The Laying on of Hands in 1 Timothy 5:22: A New Proposal -- By: Brian P. Irwin

Journal: Bulletin for Biblical Research
Volume: BBR 18:1 (NA 2008)
Article: The Laying on of Hands in 1 Timothy 5:22: A New Proposal
Author: Brian P. Irwin


The Laying on of Hands in 1 Timothy 5:22: A New Proposal

Brian P. Irwin

Knox College

In 1 Tim 5:22, the author of the letter tells the recipient to avoid “laying hands on anyone quickly.” Traditionally, this phrase has been understood to refer to an action related either to ordination or to the receiving back into fellowship of lapsed believers. Neither view, however, is without difficulties. This article examines the various uses of the phrase “lay hands on” in the LXX and the Greek NT and argues that the best understanding of the phrase in 1 Tim 5:22 is to associate it with the manner in which hands are imposed as a sign of accusation. Thus, the passage refers neither to ordination nor to receiving lapsed believers but stands as a caution against hastily accusing an elder of wrongdoing.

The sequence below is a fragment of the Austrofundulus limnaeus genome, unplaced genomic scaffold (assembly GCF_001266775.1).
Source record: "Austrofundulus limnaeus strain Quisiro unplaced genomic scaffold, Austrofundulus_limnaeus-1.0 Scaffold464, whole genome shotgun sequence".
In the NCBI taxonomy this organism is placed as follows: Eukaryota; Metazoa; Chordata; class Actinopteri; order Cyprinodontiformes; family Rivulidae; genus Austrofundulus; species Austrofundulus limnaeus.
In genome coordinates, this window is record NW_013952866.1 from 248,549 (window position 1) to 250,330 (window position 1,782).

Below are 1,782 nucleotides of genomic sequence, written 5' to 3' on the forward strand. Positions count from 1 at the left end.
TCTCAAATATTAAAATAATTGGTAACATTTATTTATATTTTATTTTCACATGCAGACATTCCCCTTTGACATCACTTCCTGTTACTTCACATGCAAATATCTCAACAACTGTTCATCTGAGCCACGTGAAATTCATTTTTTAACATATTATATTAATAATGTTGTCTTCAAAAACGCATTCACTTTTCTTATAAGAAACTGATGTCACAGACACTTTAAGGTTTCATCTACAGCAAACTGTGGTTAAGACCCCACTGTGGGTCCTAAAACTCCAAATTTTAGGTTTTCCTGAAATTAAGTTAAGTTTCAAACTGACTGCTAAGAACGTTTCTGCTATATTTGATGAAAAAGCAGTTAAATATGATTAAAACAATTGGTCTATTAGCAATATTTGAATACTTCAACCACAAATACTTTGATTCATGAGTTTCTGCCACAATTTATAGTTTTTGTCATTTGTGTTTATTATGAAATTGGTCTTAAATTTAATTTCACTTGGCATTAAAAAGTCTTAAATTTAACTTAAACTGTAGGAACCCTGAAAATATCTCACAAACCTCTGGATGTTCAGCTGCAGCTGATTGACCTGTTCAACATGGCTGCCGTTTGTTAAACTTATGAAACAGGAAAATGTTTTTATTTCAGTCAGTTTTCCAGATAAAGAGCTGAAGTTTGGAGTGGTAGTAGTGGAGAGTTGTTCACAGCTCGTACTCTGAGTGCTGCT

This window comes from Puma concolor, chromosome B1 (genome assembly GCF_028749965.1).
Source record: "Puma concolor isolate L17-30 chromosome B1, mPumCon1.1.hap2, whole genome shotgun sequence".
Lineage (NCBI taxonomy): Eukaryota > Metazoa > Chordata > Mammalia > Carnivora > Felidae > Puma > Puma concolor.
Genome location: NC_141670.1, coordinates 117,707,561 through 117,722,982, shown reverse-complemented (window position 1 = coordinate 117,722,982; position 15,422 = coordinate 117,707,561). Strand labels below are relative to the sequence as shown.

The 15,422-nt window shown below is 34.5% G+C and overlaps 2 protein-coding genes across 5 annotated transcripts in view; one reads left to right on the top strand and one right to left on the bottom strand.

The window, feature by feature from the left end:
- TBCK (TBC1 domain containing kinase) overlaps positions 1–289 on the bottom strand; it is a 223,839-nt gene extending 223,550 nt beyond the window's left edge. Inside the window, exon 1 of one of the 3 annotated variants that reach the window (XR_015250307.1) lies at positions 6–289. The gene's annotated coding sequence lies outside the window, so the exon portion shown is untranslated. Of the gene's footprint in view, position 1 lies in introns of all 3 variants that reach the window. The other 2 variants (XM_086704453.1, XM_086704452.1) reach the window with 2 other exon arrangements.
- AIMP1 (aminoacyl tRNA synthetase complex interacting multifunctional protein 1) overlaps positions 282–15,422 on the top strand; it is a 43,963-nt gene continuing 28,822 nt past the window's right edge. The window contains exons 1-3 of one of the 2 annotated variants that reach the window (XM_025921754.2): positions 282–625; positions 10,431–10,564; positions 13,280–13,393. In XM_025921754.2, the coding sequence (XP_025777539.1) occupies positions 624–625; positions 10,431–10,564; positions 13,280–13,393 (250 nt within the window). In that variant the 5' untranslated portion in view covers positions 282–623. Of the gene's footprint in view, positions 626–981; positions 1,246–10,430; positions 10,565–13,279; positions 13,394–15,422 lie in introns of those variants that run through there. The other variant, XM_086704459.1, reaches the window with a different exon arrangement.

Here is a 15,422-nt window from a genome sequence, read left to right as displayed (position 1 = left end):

Key Words: ordination, laying on of hands, hands, accusation, Elder, LXX

In the Epistle of 1 Timothy, an author of the late first or early second century c.e. offers instructions to a younger co-worker laboring at Ephesus. In 5:22, this mentor advises his protégé to avoid “laying hands on anyone quickly” (χεῖρας ταχέως μηδενὶ ἐπιτίθει). The precise meaning of these words has posed, in the words of Meier, “a true crux interpretum.”1 A survey of the literature on this passage shows that the most widely held understanding of the laying on of hands relates to the ordination of an individual.2 So widespread is this view that even the NRSV, which tends

toward formal equivalency as a translation style,3 renders this verse, “Do not ordain anyone hastily.” Against this view, a minority of scholars hold that the laying on of hands here refers to the receiving back into the church of wayward believers.4 Neither of these views, however, is without shortcomings. The primary difficulty with the second view is that the first extant reference tying the laying on of hands to the receiving of lapsed believers hails from the third century c.e.5 Prior to this late date, no evidence whatsoever links the laying on of hands with the reception of penitent sinners.6 A similar problem besets the first view. Despite the widespread assumption that ...

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